Dealing With Barriers to Change

Like great teachers, great leaders promote change by example. Leaders can play a powerful role in materializing the positive effects of change. Today, I read a post by George Couros 3 Questions Crucial to Creating the Conditions for Change in which he indicates that change doesn’t just happen by reading and telling about it. It involves immersion in the process which starts with leaders, teachers, parents and all others involved.  Leaders must be able to take risks themselves to encourage others to conceive the value of the change and step in and give it a chance themselves. Conscientious leaders are always learning and asking questions to help everyone in their community follow their example of effective, innovative change.

When school leaders provide an environment that inspires risk-taking and innovation, more teachers will be more likely to adopt change. George indicates that one of the questions school leaders must ask is, “Do people have an emotional connection to why change is imperative?” It’s true that people need to be emotionally connected to the change. But I also think that leaders need to consider the mental models of the teachers and parents of the school community. Leaders must also reflect on the readiness and willingness of people to learn something new. Some people are resistant to change despite the opportunities established for taking risks in a safe environment. They just don’t have the patience or the capacity to learn and implement something new despite its relevance and promise in facilitating the work we do every day.

How do we deal with this group of people who are adamantly resistant to change even when modeling and support are evident in leadership?

It’s very frustrating when dealing with people of this unwavering mindset, who are not willing to budge or even try to give it a chance.  At times, it may be unwillingness to admit lack of understanding or capacity for learning. Leaders must be able to assess this lack of capacity to implement change and provide the necessary resources for effective learning to take place. While the leader has a crucial role in fulfilling the vision for the change, the teachers who are supportive and “on board” have an equally important role in upturning the others’ way of thinking.  As partners in the change process, teachers and parents have a significant role in collaboratively demonstrating that change is effective in improving the culture and enhancing achievement. The voice of a group speaking the same language is louder than that of one, even if that one is the leader. When most of the school community is on board, those resistant to change will eventually realize that change is inevitable and that they must either learn to implement the change or jeopardize their inclusion in the learning community.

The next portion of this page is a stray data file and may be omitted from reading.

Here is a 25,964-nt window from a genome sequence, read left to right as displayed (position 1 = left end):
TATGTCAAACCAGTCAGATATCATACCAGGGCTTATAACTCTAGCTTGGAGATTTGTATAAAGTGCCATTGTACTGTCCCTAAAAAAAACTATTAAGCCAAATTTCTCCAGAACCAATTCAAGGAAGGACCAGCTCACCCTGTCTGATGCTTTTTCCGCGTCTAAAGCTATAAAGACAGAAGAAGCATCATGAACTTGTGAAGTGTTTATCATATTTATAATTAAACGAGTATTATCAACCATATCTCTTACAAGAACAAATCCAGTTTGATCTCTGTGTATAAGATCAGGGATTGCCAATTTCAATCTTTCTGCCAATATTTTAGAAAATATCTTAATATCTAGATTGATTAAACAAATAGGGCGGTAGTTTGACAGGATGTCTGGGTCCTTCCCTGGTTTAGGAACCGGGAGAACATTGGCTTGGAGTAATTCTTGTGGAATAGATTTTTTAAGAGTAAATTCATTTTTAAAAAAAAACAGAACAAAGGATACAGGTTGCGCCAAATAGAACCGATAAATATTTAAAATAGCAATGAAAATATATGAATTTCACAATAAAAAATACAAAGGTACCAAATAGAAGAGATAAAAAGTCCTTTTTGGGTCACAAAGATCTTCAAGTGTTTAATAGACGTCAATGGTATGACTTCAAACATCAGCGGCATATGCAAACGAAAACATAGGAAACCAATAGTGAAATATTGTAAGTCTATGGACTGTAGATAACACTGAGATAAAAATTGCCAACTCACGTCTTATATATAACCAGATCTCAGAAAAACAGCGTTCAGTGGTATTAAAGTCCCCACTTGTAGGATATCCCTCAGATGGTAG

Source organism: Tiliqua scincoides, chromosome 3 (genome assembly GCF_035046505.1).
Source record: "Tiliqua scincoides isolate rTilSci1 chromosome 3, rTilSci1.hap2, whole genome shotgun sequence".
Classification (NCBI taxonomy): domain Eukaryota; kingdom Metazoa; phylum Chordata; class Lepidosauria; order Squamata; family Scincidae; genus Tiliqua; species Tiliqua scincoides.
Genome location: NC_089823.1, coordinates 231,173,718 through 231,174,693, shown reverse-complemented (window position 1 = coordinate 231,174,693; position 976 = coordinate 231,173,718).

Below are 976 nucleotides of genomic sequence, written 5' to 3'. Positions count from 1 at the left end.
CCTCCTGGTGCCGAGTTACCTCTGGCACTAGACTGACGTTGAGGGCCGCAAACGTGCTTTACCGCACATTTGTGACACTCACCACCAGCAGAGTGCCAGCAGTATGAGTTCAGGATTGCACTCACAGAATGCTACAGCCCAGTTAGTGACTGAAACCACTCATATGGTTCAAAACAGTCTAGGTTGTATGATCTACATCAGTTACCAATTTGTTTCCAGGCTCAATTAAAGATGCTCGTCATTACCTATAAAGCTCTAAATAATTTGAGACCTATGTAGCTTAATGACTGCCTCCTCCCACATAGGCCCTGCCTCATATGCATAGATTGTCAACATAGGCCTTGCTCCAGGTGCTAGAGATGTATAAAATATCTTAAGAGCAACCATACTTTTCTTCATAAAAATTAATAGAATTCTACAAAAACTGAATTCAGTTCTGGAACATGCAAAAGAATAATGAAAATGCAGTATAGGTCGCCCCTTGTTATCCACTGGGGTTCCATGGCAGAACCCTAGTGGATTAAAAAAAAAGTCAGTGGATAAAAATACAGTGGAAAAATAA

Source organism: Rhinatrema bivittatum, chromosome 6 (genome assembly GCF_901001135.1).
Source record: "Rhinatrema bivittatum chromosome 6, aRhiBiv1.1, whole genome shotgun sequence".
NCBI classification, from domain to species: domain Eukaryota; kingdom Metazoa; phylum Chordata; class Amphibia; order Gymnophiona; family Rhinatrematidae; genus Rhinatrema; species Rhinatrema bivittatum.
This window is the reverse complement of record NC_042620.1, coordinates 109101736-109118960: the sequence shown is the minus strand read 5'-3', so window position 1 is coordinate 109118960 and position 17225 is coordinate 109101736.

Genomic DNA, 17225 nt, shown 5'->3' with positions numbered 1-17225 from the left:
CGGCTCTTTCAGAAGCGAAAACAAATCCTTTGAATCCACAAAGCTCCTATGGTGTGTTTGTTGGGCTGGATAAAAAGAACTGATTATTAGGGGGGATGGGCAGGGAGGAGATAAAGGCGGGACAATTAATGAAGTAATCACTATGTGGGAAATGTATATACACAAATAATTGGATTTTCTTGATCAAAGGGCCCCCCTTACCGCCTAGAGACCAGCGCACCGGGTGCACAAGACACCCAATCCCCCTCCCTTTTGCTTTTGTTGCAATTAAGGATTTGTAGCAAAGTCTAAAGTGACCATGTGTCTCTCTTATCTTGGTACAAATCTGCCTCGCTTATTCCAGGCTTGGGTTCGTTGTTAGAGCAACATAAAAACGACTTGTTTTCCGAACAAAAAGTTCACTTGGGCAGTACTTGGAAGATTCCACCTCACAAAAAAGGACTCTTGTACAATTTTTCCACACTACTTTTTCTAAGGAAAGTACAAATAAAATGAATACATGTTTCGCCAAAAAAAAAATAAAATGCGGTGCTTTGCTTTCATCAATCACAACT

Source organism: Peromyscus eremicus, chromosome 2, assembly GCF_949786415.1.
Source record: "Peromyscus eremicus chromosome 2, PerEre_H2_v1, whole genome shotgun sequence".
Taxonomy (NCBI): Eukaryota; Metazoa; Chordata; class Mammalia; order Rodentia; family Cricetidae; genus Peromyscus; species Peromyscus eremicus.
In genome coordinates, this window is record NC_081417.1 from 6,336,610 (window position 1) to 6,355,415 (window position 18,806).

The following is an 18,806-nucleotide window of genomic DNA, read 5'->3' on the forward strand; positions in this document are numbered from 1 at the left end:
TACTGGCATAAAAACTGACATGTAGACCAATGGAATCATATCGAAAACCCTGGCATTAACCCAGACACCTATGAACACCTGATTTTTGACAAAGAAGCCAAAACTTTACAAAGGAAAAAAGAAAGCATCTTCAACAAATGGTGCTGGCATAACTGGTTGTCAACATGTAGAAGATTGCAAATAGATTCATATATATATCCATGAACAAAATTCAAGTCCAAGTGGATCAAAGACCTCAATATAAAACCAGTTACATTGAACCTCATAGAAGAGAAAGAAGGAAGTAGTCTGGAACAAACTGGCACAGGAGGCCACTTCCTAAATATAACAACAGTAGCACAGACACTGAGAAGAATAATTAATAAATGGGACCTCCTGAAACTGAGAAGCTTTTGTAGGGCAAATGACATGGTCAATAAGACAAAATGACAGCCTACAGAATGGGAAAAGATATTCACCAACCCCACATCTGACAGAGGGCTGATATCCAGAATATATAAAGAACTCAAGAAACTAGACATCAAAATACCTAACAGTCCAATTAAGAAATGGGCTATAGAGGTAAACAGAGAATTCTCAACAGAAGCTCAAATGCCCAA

How can teachers promote change with minimal or no support from school leaders?

Oftentimes, teachers and others in the school community are discouraged from moving forward or trying something new because they are not supported by their leaders. Their ideas are condemned by school leaders and they may even be intimidated by negative criticism or reprimand. Nonetheless, confident teachers who are serious about promoting improved learning opportunities for their students and revolutionizing their instructional practices are capable of embracing change and bringing it to fruition despite resistance and opposition by their school leaders. I think those type of teachers embody the real meaning of “teacher leadership.” They are teachers who are empowered by their fervor for ongoing learning and willingness to adopt new and innovative learning practices no matter the consequences. They are inspired by their purpose for choosing change. They are guided by the vision that “everything we do is for the best interest of the children we work with.” Teachers can be successful in promoting effective change if they are willing to take risk and stand up for what they believe will help children academically and emotionally. Ultimately, when teachers and school leaders work collaboratively barriers to change will be alleviated.

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